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April 2017

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I got The Equalizer today, at last. Because I was out of the house almost all day, I only got to watch the first episode.

With anything that I anticipate as much as this - and believe me, I've been bouncing with excitement since the minute I found out it would be released! - I expect some disappointment. After all, it can't be as good as I remember, right? Especially since it's been, like, 20 years since I've seen it. So I sat down with mingled excitement and trepidation.

Was I disappointed? Answer: NO!! It was great! Just as good as I remembered, and Edward Woodward was just as good as I remembered, too. It takes one hell of an actor to be nearly 60 years old, white-haired and wrinkled and not particularly attractive, and yet come across as a sexy and very dangerous man. He's James Bond with a huge dose of wisdom. He's cool, and you can see, every minute, that there is a lot going on behind those pale eyes. And he's got the controlled aggressiveness of a tiger.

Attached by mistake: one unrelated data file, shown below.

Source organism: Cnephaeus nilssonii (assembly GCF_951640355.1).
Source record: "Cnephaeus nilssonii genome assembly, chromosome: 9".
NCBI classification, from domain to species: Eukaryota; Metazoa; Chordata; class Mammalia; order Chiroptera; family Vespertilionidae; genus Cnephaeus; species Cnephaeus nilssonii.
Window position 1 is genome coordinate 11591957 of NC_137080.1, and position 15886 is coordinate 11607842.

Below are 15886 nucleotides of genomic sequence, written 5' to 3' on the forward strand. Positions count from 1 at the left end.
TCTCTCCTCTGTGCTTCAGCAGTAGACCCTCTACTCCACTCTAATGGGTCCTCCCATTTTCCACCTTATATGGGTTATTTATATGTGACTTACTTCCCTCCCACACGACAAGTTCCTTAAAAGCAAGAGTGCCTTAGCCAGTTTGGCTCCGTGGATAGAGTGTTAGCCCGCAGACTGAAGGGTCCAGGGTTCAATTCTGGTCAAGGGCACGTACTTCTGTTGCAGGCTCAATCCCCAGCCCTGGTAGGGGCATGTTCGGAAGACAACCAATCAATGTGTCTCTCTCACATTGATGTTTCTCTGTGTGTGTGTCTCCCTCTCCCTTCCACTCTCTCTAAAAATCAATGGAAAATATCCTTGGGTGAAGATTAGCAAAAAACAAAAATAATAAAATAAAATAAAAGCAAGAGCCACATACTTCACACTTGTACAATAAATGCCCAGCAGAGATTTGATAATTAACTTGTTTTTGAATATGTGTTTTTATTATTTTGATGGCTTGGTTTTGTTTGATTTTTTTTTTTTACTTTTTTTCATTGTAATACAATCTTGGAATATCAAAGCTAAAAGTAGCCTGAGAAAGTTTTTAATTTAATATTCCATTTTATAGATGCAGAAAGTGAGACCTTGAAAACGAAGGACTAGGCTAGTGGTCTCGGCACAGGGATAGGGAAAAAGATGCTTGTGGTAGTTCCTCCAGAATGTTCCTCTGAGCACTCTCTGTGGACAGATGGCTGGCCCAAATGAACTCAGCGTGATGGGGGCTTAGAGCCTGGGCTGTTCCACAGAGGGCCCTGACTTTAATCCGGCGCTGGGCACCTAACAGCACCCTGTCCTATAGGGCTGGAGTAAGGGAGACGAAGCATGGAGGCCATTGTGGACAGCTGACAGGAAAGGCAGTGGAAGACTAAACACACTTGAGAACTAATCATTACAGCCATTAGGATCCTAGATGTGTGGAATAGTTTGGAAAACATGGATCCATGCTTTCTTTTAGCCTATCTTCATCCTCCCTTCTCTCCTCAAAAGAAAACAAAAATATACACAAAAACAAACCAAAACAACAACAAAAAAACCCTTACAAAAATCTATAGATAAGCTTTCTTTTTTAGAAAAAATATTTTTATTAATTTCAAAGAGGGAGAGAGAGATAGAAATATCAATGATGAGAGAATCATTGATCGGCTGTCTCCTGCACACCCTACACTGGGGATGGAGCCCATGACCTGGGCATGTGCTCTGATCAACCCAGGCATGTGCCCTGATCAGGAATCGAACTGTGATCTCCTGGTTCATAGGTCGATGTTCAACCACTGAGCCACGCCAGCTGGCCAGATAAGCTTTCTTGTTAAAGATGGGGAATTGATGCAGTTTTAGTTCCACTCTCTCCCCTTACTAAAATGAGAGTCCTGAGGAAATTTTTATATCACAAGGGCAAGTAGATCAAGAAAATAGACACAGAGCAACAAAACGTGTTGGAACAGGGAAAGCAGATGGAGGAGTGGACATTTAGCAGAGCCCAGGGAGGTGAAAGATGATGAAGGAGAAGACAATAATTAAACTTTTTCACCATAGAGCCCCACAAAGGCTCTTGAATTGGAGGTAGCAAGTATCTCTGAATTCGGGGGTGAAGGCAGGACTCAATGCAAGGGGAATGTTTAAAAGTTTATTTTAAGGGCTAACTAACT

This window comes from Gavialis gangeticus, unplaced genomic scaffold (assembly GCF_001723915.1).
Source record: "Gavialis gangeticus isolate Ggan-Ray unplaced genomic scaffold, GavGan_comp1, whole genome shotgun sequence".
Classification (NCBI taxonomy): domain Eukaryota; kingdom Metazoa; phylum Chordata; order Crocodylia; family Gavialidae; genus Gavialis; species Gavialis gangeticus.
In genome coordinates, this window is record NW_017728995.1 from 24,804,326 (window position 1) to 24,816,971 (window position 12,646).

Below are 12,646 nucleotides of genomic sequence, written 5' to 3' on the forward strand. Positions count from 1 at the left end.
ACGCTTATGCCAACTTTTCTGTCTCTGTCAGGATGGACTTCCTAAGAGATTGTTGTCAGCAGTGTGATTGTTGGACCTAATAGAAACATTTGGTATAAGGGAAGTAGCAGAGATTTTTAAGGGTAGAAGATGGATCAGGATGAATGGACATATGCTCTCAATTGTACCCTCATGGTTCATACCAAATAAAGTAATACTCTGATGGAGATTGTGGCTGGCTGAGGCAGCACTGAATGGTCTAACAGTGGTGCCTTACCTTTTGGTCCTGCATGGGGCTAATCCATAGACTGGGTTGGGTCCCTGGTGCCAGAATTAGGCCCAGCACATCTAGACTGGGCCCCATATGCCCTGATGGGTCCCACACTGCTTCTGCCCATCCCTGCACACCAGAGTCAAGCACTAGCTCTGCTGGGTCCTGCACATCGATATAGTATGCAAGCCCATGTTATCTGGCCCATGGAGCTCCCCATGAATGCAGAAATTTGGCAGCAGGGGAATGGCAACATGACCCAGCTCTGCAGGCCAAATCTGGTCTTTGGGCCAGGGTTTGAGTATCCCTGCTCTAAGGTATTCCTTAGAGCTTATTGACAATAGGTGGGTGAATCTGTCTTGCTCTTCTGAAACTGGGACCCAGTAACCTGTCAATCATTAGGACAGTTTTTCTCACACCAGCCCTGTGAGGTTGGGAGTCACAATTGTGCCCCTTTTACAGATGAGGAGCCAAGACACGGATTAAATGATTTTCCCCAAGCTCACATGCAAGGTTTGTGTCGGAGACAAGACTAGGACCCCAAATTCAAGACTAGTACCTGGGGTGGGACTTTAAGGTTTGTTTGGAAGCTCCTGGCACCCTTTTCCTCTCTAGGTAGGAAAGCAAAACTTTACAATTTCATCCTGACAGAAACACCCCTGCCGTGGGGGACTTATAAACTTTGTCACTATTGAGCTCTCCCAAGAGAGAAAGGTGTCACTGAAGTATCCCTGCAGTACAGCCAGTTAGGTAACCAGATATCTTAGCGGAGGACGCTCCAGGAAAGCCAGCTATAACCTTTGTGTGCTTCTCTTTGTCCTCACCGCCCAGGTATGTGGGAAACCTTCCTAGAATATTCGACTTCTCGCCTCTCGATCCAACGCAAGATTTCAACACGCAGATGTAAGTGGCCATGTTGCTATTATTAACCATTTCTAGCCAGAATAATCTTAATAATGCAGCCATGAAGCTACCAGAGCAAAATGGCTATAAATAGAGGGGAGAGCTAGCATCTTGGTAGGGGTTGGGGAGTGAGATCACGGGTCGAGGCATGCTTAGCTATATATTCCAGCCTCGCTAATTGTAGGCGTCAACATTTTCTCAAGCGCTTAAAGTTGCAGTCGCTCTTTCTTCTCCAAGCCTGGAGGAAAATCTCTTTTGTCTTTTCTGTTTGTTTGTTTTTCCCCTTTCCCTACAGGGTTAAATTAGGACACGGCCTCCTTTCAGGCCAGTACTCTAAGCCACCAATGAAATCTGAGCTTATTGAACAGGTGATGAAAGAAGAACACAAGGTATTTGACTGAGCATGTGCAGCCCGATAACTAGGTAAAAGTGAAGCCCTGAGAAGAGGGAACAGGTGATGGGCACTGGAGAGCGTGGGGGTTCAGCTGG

Ahem. Anyway, I am anticipating wallowing in the other episodes, especially the ones with Mickey Kostmayer - he and McCall are a great team, and I adore Keith Szarabajka.

I've often said that the right actor can bring an average show (and very few American shows are better than "average" as far as scripts go) into excellence. Edward Woodward did this. The show is good, don't get me wrong. Great premise, good scripts. But with Woodward, the action-adventure-thriller format is given the lift of intelligence and sophistication as well.

OK, shutting up now....

Comments

I remember my best friend and I really finding the lead character attractive -- and we were all of what, twenty? Wow.

Also I remember the rather complicated relationship he had with his oh-so different son in the series and how that gave it depth. And I can still remember the odd show where he did a "freebie" so to speak -- one that sticks in my mind all these years later is an episode where two kids pooled the money in their piggybanks to hire him to protect their mom -- them standing with something like $11 odd and asking if that was enough to hire him and him looking at it and them, and coming to a decision, and saying he owed them some change, when his usual price was, I think, $1,000 per day plus expenses.

It was a well written, well acted, and intelligent show. It is good to know it is as good as remembered.
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